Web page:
- The Washington Times - Wednesday, October 20, 2021

A handful of elementary schools across the country are canceling Halloween celebrations because some activists and administrators say the spooky holiday is unfair to poor children, minority families and “marginalized” cultures.

The holiday’s monsters and masks leave some youngsters “frightened,” a group of Michigan principals said while pulling the plug.

Critics say Halloween is just the latest front in an ongoing culture war.

“There’s a war on families, American values and everything that gives people joy,” said Kimberly Fletcher, the founder of the educational nonprofit Moms for America.

“This is a misery campaign where government officials are doing everything they can to make people as miserable as possible,” she told The Washington Times on Tuesday.



On Oct. 12, conservative talk show host Jason Rantz reported for KTTH Radio that Benjamin Franklin Elementary (B.F. Day) in Seattle’s Fremont neighborhood canceled its annual Pumpkin Parade. The school explained to parents that Black children did not celebrate Halloween and families of color felt left out.

“Historically, the Pumpkin Parade marginalizes students of color who do not celebrate the holiday. Specifically, these students have requested to be isolated on campus while the event took place,” a school spokeswoman told Mr. Rantz in a statement.

In Michigan, the Lansing State Journal reported that elementary school principals in East Lansing sent a similar letter to parents on Oct. 13. The district canceled Halloween parties because they exclude “young children who become overwhelmed and sometimes frightened of the costumes and others who come to school with no costume at all.”

The East Lansing principals also canceled Valentine’s Day, saying it excluded some families that “do not feel comfortable with the idea of boys and girls exchanging valentines or participating in a celebration that focuses on ‘love.’”

Professor Henry Louis Taylor Jr., director of the Center for Urban Studies for the State University of New York at Buffalo, told The Times on Tuesday that “the fight over the holidays centralizes the question of what equity and racial justice means” as the nation becomes less White.

“I don’t care about the celebration of Halloween as much as I care about the celebration of African American, Latino and Asian cultures,” Mr. Taylor said.

The specialist in race and class issues said Halloween’s focus on “worshipping ghosts, goblins and all kinds of creatures that float in the air might be considered offensive.” He said it might be particularly hurtful to practitioners of Cuban Santeria and Haitian voodoo, religions with West African roots.

“In our multiracial and multicultural society today, holidays that grew out of the Judeo-Christian religion are offensive to some people, and I think revisiting them is part of the process of thinking about what it means to no longer be a White country where Whiteness is the normative standard,” Mr. Taylor said.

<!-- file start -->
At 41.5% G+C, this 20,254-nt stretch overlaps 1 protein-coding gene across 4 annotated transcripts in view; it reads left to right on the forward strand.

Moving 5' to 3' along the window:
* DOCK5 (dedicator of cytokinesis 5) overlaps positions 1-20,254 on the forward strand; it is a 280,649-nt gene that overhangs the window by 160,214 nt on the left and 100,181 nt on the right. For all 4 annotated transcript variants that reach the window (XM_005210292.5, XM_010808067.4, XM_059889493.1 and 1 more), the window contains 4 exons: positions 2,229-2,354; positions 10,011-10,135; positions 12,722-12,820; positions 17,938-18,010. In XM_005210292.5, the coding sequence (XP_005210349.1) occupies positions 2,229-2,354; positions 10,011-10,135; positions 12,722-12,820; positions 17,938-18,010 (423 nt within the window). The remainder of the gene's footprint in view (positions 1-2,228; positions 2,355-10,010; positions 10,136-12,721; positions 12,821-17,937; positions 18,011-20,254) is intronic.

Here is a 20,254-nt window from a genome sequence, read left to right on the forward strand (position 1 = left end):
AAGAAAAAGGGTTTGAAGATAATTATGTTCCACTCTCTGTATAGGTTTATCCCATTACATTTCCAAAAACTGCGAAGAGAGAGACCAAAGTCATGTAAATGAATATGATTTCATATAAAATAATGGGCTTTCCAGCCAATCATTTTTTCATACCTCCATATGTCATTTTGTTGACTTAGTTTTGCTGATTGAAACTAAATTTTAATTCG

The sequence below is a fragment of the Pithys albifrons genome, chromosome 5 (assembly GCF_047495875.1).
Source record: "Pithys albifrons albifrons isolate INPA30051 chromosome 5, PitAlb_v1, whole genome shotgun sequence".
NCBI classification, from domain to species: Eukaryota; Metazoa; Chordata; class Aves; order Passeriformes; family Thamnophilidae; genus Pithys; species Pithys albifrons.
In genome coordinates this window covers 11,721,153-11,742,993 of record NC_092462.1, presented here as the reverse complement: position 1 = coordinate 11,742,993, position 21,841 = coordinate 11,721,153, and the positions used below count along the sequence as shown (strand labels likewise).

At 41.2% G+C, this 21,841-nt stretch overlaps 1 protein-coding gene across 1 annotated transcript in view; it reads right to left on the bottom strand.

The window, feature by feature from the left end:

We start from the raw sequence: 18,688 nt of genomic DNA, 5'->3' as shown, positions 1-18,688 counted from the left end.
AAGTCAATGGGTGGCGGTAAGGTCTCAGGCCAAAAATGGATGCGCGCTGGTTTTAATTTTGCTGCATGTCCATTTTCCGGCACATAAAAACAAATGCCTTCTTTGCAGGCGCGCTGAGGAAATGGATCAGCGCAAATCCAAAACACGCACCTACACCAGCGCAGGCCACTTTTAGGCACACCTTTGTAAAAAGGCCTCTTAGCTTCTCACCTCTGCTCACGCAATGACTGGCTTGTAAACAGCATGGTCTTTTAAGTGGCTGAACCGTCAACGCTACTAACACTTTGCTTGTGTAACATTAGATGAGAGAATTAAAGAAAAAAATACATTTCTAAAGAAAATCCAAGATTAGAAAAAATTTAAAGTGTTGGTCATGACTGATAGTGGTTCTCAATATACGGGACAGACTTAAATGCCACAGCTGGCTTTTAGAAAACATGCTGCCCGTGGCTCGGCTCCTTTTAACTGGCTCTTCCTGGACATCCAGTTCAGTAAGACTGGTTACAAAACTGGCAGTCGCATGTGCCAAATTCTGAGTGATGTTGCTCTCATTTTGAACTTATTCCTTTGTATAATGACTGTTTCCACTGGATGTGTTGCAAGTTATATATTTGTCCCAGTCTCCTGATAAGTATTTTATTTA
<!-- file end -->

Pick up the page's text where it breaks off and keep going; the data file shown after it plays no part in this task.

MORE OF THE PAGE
Of the decorations and costumes of Halloween, he said, “All of those things are based on Westernized concepts that raise the question of how we celebrate holidays in a way that includes everyone. Even though we think of this as a Christian country, there are many different religions and races.”

Quisha King, the self-proclaimed “spokesmom” for the parents’ advocacy group Moms for Liberty, rejected the notion that Halloween excludes people of color like herself.

“Despite what people think about Black Americans, we have our own self-agency, and we’re able to decide what our children participate in,” Ms. King said. “How does it not marginalize children who do celebrate the holiday by canceling the whole thing? People who don’t celebrate Christmas don’t have to participate in celebrations. That’s been the standard for decades.”

Educational reform advocate Sam Sorbo, who produces family-based entertainment with husband and fellow actor Kevin Sorbo, said the emerging “war on Halloween” provides more reasons for parents to “pull their kids out of public schools and self-teach them.”

“Just because some students dislike the holiday is not cause to punish all children,” Mrs. Sorbo said. “This is the struggle with public education: It cannot adequately serve the majority by honoring only the minority voice. It’s also terribly undemocratic. What is that teaching the children?”

Mrs. Sorbo, who hosts a talk show on educational issues, said she generally doesn’t celebrate Halloween, but “there is no gain in forcing others to honor my values.”

Alex Newman, executive director of Public School Exit and an economics teacher at the classical education private school FreedomProject Academy in Wisconsin, said the elimination of Halloween could reinforce a growing trend of public schools alienating parents with traditional American values.

“They’ve already canceled Christmas, Easter and so much more. Now it seems they’re determined to cancel what little bit of common sense may have still been left in the schools,” Mr. Newman said.

Mrs. Fletcher, the wife of a retired Air Force officer and mother of eight, said canceling familiar holidays might be especially hurtful to families emerging from COVID-19 restrictions.

“At a time when moms are hungry for some sense of normalcy, families are struggling to hold things together and kids just want to be kids, we should be encouraging traditional familiars like Halloween, Thanksgiving and Christmas instead of making things even more miserable for everyone,” Mrs. Fletcher said.

• Sean Salai can be reached at ssalai@washingtontimes.com.

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